Here’s Why Accepting a Counteroffer May Not be a Good Idea
When you’re just about to accept a strong job offer from an exciting new company, you may run into an obstacle: Your current place of employment doesn’t want you to leave and is offering you a counteroffer. As many industries struggle to find the qualified candidates they seek, businesses are increasingly fighting to retain key staff members by making counteroffers. However, just because they’re willing to do so doesn’t mean it’s in your best interest, a truth that you should consider if faced with this situation.
Almost 70 percent of employers say they’re likely to make counteroffers to valuable employees to encourage them to stay put, according to findings from the 2018 MRINetwork Performance Management Study.
However, that doesn’t mean it’s the right move to accept a counteroffer. After all, if an employer is offering you more money to stay, they may not change much else about your current role (and then you’ll be left with the issue(s) that drove you to leave in the first place). And employers who make these offers often do so begrudgingly.
It’s never an easy task, however. “It takes a lot of guts to quit your job. Often it means stepping into the unknown,” according to CNBC. “So, it’s not surprising that it can be tempting to stick with the status quo, especially if your boss promises to up their game — and possibly your salary — in a counteroffer.”
However, numerous career experts suggest it’s never a good thing to do for your career. If you find yourself in this situation, here are some reasons why counteroffers typically do more harm than good:
A counteroffer is just a temporary solution:
Much like a Band-Aid on a severe cut that requires stitches, counteroffers mask the underlying reasons that workers want to leave. According to Forbes, you should never waver on your decision to leave your job, especially for a counteroffer.
“You took the time to identify your reasons for leaving. You worked to fix all the issues that were within your control. There were issues that weren’t fixable, and these were your deal-breakers,” according to the article. “Because you couldn’t change the deal-breakers, you found a new job that was a better match to your career goals and aspirations.”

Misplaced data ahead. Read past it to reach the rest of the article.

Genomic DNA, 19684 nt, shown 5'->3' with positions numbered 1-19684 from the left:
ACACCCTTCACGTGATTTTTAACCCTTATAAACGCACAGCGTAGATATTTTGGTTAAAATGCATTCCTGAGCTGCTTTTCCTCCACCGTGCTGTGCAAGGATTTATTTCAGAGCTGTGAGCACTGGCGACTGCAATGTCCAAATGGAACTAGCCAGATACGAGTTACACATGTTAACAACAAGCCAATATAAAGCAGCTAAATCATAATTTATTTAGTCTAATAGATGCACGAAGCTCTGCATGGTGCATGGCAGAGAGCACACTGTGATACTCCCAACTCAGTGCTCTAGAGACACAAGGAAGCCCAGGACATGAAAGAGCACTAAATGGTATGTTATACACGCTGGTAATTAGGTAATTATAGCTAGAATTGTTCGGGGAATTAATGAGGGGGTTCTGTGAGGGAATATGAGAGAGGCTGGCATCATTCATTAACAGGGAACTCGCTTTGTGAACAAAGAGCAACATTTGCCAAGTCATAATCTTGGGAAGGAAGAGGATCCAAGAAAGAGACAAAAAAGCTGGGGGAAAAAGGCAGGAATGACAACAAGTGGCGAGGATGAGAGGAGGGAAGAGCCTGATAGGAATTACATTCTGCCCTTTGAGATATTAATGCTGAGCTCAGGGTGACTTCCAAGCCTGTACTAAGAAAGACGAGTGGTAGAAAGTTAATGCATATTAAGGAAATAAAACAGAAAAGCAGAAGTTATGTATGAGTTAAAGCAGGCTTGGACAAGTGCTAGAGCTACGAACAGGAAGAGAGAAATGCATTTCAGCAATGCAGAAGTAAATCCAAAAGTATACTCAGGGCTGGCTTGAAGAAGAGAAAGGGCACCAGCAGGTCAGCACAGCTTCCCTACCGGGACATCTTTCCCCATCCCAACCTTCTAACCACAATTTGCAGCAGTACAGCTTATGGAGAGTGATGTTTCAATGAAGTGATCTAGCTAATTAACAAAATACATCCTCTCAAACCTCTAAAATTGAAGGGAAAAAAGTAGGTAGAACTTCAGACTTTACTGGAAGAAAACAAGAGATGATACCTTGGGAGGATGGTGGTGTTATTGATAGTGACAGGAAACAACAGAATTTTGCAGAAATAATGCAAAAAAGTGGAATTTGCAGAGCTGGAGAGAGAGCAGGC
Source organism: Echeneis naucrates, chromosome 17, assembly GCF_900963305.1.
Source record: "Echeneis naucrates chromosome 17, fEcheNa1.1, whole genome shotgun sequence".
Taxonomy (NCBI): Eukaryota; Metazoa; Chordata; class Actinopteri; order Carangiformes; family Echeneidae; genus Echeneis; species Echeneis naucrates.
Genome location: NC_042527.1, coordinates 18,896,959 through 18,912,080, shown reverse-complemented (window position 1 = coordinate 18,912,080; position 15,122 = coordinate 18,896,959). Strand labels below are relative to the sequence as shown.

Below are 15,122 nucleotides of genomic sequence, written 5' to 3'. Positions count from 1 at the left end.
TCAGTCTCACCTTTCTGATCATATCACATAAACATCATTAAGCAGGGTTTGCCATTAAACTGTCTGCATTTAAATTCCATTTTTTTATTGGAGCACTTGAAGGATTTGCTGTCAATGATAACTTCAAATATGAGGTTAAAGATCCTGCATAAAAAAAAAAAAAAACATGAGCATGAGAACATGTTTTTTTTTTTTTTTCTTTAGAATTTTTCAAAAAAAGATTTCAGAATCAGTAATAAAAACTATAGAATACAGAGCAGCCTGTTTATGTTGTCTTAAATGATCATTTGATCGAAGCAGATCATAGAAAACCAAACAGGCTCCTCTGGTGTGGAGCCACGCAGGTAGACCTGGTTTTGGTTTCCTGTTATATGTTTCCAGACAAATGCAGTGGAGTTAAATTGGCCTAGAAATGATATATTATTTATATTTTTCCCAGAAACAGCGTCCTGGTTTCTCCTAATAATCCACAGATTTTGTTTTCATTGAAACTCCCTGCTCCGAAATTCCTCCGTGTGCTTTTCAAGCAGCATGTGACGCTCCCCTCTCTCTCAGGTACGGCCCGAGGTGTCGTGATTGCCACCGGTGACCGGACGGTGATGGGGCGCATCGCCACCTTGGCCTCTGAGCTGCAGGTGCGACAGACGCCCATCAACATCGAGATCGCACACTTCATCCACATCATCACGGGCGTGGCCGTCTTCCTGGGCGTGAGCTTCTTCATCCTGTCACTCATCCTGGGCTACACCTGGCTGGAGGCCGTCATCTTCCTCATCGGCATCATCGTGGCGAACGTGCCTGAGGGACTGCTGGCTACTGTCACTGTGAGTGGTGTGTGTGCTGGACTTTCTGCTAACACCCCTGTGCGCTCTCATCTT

Bridges may be burned even after accepting an offer:
Another reason not to take the counteroffer? Things can become awkward if you stay at your old company. After all, leadership now knows that you weren’t happy in your current position for one reason or another. Even though they’re signaling that they want to keep you at the company, it could be challenging to make amends in the future and show commitment.
Counteroffers are a clear indication that current staff members aren’t happy in their current roles. As a result, business owners may feel they can’t trust that person quite like they used to, so whatever reasons he or she had for seeking alternative work arrangements may never be addressed due to resentment.
Employers’ hands may be tied:
There’s no denying that it feels terrific to be wanted, particularly in business settings. Counteroffers show, at least on the surface, that your current employer doesn’t want you to go. While this may be true, it’s essential to keep in mind that there may be more to these offers than meets the eye.
For example, hiring new workers drains company resources. According to Forbes, there are high costs to replacing employees who have recently quit. “Off-the-shelf estimates are available, which might set the cost of an entry-level position turning over at 50 percent of salary; mid-level at 125 percent of salary; and senior executive over 200 percent of salary,” according to the publication.
In sum, accepting a counteroffer is not a good career move. While it may seem enticing to get more money from your employer, it will not solve the issues that inspired you to job hunt in the first place.